The Premier of British Columbia, Christy Clark, made much adieu this past week regarding increases to disability income assistance. In the Budget speech the provincial Finance Minister, Michael DeJong, stated “This won’t eliminate the challenges those living with disabilities face, and it won’t suddenly make life easier, but we hope it will make life a little less hard“. That statement is not only a joke but another slap in the face to the most marginalized of the community of persons with disabilities.
The biggest challenge facing most people living with a disability are governments that are so out of touch with reality it hurts. And it is hurting the most vulnerable. This is the first increase in British Columbia for persons with disabilities needing financial aid since 2007. Meanwhile the inflation rate in Canada has been steadily rising by approximately 2% per year since 2007 with no funding increases for any disability related costs.
The chart to the left is from the Times Columnist writer Michael J. Prince so you tell me, could you live on this? I am very lucky in that I have been able to work most of my life so I have a bit of a pension. The isn’t true of every person with a disability and, unfortunately, the ones most dependent on this income support are also the most vulnerable of our community.
You can’t find a regular apartment let alone a wheelchair accessible one with these rates. And if you complain, well they who control the purse strings have a lot of control over your life. This is true in the labour force and even more so in the social safety net arena.
A person isn’t living on these rates, they are simply existing. If your employer gave you a $77/month raise but then turned around and clawed back $52/month of that raise so they could charge you for parking you would probably be looking for a new job. Unfortunately the individuals having to accept this “magnanimous” gift from Premier Clark don’t have that luxury. And I don’t see any relief on the horizon for anyone living with a disability in this province.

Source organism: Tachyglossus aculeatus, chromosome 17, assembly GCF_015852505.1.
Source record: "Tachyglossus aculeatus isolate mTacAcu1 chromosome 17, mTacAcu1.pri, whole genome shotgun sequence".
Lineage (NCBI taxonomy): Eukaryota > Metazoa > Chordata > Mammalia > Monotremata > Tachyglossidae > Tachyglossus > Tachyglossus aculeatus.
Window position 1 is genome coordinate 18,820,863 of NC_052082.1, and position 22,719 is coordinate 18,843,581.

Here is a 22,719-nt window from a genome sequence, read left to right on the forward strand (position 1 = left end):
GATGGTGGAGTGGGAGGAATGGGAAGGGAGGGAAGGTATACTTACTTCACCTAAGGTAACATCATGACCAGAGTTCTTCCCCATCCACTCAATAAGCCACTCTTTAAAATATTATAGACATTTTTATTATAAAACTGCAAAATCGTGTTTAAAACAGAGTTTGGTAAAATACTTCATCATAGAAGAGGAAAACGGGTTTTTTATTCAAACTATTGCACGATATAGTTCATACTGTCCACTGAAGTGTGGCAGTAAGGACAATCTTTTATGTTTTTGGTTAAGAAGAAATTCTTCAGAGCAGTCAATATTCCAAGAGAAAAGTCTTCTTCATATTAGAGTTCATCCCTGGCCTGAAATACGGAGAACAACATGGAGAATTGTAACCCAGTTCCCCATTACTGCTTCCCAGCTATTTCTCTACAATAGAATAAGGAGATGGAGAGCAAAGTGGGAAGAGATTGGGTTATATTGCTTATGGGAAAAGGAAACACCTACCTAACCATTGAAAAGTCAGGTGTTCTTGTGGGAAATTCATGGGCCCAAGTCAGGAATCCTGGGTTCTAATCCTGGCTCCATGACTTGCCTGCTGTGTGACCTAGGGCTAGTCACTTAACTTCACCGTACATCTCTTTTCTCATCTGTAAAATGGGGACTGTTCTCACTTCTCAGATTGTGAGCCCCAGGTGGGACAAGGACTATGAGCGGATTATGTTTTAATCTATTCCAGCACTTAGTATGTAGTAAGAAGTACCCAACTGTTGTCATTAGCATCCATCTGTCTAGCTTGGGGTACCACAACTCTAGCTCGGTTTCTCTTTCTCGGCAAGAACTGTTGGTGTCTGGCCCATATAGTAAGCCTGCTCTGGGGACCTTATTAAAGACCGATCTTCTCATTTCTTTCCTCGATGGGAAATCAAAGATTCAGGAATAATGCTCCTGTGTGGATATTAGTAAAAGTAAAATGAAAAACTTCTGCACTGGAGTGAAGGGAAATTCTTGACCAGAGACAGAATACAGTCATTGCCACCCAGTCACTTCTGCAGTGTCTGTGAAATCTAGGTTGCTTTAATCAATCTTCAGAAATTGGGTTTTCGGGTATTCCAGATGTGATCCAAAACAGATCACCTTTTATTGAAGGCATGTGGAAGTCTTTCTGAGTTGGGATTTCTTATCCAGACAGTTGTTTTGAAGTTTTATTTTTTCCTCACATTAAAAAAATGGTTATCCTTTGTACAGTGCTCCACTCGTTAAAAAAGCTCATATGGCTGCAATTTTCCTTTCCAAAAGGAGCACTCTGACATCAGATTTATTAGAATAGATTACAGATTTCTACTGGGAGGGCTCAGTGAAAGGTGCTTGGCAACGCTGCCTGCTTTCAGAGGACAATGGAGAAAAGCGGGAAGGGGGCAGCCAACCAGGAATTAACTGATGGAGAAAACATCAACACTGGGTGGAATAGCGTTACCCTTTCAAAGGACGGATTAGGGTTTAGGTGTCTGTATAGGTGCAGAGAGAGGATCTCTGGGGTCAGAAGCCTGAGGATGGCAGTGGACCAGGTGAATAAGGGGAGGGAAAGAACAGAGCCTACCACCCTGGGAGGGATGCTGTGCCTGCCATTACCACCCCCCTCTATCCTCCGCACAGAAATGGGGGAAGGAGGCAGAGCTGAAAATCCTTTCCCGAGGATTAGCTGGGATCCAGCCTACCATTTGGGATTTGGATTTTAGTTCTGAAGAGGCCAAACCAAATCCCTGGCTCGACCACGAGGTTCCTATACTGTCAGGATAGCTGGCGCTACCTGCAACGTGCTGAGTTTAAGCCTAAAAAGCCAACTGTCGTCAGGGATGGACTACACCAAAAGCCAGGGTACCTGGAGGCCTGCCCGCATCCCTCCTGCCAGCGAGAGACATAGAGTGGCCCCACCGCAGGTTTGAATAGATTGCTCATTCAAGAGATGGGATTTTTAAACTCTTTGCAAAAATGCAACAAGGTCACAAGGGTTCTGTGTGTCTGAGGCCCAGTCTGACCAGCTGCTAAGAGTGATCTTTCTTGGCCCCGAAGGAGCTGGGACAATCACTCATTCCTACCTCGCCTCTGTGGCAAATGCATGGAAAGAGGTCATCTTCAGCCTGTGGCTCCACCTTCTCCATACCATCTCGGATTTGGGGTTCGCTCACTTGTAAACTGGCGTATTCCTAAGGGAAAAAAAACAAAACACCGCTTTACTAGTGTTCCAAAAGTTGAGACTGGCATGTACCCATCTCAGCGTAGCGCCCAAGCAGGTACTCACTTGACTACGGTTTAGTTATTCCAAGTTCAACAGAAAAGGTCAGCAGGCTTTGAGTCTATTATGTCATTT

Due to certain lacking aspects of the National Building Code the Canadian Home Builders Association have developed their own set of standards. These standards are focused on the development of buildings (residential and commercial) when it comes to adaptability and access. In British Columbia a section of this code that deals with “adaptable” units in multi-unit buildings has given municipalities the right to require these standards by passing a bylaw. This also includes public places like restaurants.
I was in an Original Joe’s last night for supper and the place had two tables that were wheelchair height. There were probably fifty bar high tables and personally my days of having my food served at eye level are long behind me. The restaurant tells me they were never made aware of this type of accessibility. They were of the impression that because they had an automatic door opener and an accessible bathroom they met all the standards. Well what good are those standards when there is really no place to sit and eat. Original Joe’s was very good about however I really need to ask City Planning how much advice are they giving to developers?
Unfortunately the City of Nanaimo planning department does not make developers or restaurants aware of these needs. The building I live in is less than four years old and isn’t really accessible even though they are required to have a percentage of suites that meet these standards. So even when you can afford it, you can’t find accessible suites because the City isn’t ensuring they get incorporated into new developments. So if I have a hard time finding an affordable and accessible place to live what chance does someone have that is receiving less than a $1000/month. I ask you Madam Premier, how has your government improved the life of persons with disabilities?
I attended a community roundtable meeting in Feb 2014 while I was still in Kelowna. The provincial government was doing another of their dog and pony shows to develop a “white paper” aimed at making BC the most accessible and user friendly province in the country for persons with disabilities. I heard the same concerns at those same types of meeting in the 1980’s and then again in the 1990’s. How does paying private consultants to travel around the province collecting “free” information/ideas from the people that live with this day to day help anyone?
On behalf of those who can’t do it themselves, thank you Premier Clark for attempting to score political points off the backs of the vulnerable. I’m sure this will be remembered.
Just one man’s opinion!